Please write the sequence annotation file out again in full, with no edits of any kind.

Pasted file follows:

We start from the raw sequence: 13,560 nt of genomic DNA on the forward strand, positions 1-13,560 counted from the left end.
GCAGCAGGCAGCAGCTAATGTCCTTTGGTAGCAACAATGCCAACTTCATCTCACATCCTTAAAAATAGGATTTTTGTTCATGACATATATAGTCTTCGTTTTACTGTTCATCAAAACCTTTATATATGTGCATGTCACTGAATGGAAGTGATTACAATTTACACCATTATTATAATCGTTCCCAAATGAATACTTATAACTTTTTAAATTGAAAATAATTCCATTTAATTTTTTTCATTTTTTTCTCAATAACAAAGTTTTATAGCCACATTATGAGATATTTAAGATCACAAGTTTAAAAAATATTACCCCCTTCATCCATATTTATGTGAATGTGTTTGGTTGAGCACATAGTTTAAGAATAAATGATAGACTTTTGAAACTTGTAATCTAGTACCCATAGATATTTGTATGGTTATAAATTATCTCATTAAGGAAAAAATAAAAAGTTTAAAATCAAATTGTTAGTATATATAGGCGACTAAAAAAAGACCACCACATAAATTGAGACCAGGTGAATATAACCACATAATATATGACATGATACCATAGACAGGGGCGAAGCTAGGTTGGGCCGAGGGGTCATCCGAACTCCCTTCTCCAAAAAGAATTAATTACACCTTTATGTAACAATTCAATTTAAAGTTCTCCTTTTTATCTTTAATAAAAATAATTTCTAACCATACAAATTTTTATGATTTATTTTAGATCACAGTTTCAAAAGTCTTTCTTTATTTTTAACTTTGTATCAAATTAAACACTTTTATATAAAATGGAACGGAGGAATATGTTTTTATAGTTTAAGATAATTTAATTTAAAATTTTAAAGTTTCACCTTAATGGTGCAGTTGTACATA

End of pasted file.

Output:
We start from the raw sequence: 13,560 nt of genomic DNA on the forward strand, positions 1-13,560 counted from the left end.
GCAGCAGGCAGCAGCTAATGTCCTTTGGTAGCAACAATGCCAACTTCATCTCACATCCTTAAAAATAGGATTTTTGTTCATGACATATATAGTCTTCGTTTTACTGTTCATCAAAACCTTTATATATGTGCATGTCACTGAATGGAAGTGATTACAATTTACACCATTATTATAATCGTTCCCAAATGAATACTTATAACTTTTTAAATTGAAAATAATTCCATTTAATTTTTTTCATTTTTTTCTCAATAACAAAGTTTTATAGCCACATTATGAGATATTTAAGATCACAAGTTTAAAAAATATTACCCCCTTCATCCATATTTATGTGAATGTGTTTGGTTGAGCACATAGTTTAAGAATAAATGATAGACTTTTGAAACTTGTAATCTAGTACCCATAGATATTTGTATGGTTATAAATTATCTCATTAAGGAAAAAATAAAAAGTTTAAAATCAAATTGTTAGTATATATAGGCGACTAAAAAAAGACCACCACATAAATTGAGACCAGGTGAATATAACCACATAATATATGACATGATACCATAGACAGGGGCGAAGCTAGGTTGGGCCGAGGGGTCATCCGAACTCCCTTCTCCAAAAAGAATTAATTACACCTTTATGTAACAATTCAATTTAAAGTTCTCCTTTTTATCTTTAATAAAAATAATTTCTAACCATACAAATTTTTATGATTTATTTTAGATCACAGTTTCAAAAGTCTTTCTTTATTTTTAACTTTGTATCAAATTAAACACTTTTATATAAAATGGAACGGAGGAATATGTTTTTATAGTTTAAGATAATTTAATTTAAAATTTTAAAGTTTCACCTTAATGGTGCAGTTGTACATA